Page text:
Since The Lord of the Rings trylogy, of which its first part was directed by Peter Jackson, tourism in New Zealand has not stopped growing exponentially. The national tourism authority would never have dreamed such an avalanche of foreigners would come with the premiere of the adventures of Frodo, Gandalf, Bilbo, Gollum and Aragorn, despite spending millions of NZ dollars on promotion. Just one film, only one impression, was good enough to entice us with those dreamscapes we enjoy now and forever.
The same feeling came to us some decades ago with the vision of 2001: A Space Odyssey. When the master Stanley Kubrick took us into science fiction ecstasy, we ran to Copenhagen for a few days to seeing with our own eyes the white, pristine, hotel lobby SAS, designed by the great architect Arne Jacobsen for the final chapter of the Continue reading
On social media, exordiums of sustainability, traditions, popular culture, and the preservation of the indigenous are abundant. The allegations against consumerism, transgenic investigation, and modernity in general are applauded without looking twice. Stewpots are sighed upon and the Pacojet is cursed upon. What matters, apparently, is the means and not the depth. This academic Marcusianism forgets, however, that the value of the autochthonous has its foundation in the modernity that created it and that what is presently modern will become autochthonous when the future becomes present. It forgets as well that cooking really resides in feeding before delighting oneself, and that if the means matters to he frivolous, then welcome be however many new joys modernity can procure us. The native, in many cases, is suffering from Malta fever from consuming natural lactose products or getting sick from legionella because conservatives weren’t added.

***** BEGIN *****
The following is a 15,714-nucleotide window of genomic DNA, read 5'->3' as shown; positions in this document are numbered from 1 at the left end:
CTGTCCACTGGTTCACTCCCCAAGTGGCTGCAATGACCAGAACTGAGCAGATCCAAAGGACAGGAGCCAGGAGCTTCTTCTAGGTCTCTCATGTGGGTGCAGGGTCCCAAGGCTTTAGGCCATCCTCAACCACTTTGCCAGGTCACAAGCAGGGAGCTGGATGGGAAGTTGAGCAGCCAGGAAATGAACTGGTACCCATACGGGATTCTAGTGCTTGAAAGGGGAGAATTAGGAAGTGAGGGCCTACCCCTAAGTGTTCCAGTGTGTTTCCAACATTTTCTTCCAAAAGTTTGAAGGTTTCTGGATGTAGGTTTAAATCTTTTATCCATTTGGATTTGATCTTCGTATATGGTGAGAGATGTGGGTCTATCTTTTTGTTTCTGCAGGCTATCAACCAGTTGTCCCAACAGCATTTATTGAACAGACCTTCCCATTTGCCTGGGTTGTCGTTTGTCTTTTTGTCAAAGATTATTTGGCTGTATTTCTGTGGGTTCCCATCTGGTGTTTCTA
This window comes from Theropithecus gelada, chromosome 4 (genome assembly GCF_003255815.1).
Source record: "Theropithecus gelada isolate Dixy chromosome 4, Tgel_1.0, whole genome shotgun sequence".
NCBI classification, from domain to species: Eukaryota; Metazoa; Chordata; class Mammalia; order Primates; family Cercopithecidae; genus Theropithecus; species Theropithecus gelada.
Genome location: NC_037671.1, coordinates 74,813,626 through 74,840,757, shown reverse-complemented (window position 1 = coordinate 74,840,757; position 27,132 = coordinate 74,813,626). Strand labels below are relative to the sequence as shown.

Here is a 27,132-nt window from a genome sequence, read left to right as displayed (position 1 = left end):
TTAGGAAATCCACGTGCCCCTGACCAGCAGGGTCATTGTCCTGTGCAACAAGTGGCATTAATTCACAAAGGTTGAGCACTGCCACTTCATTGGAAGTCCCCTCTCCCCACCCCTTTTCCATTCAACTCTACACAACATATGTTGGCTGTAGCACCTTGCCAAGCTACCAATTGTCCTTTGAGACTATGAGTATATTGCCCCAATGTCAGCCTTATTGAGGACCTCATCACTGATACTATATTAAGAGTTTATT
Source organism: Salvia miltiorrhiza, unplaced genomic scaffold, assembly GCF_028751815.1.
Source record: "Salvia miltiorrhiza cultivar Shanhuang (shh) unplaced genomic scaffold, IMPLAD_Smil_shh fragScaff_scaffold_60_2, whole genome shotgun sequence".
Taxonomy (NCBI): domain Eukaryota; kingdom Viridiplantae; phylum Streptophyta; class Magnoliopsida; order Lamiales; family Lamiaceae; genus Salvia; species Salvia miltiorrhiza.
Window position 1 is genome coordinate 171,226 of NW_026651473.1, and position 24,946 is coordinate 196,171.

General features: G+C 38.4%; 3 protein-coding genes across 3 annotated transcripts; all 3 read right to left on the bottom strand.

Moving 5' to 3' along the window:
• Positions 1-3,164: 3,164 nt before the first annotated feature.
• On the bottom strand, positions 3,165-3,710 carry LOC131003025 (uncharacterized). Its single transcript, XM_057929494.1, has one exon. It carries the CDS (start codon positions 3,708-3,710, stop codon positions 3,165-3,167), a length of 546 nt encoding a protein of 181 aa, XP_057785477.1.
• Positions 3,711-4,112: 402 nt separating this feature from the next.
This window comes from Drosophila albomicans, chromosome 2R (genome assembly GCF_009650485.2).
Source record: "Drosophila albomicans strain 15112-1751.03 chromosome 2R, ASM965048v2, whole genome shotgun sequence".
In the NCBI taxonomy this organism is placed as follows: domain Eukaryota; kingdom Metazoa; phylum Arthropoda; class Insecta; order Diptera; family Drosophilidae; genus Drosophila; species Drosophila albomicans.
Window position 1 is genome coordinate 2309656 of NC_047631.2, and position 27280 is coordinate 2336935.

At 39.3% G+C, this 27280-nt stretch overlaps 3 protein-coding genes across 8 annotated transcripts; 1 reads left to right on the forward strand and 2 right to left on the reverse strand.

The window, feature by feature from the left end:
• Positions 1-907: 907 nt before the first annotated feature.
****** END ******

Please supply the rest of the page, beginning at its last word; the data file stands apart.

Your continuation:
In any case, the hotel industry distracts itself in the subjunctive fantasy of spikes, threshing board tables or medieval armors—the form— without worrying about the truly important things like sleeping, dreaming, getting excited or living a unique experience —the depth—. Because the autochthonous in architecture could easily be the floor, the nothing, before the homo was habilis and chose the modernity of a cave. Or, what tradition are we speaking of? Continue reading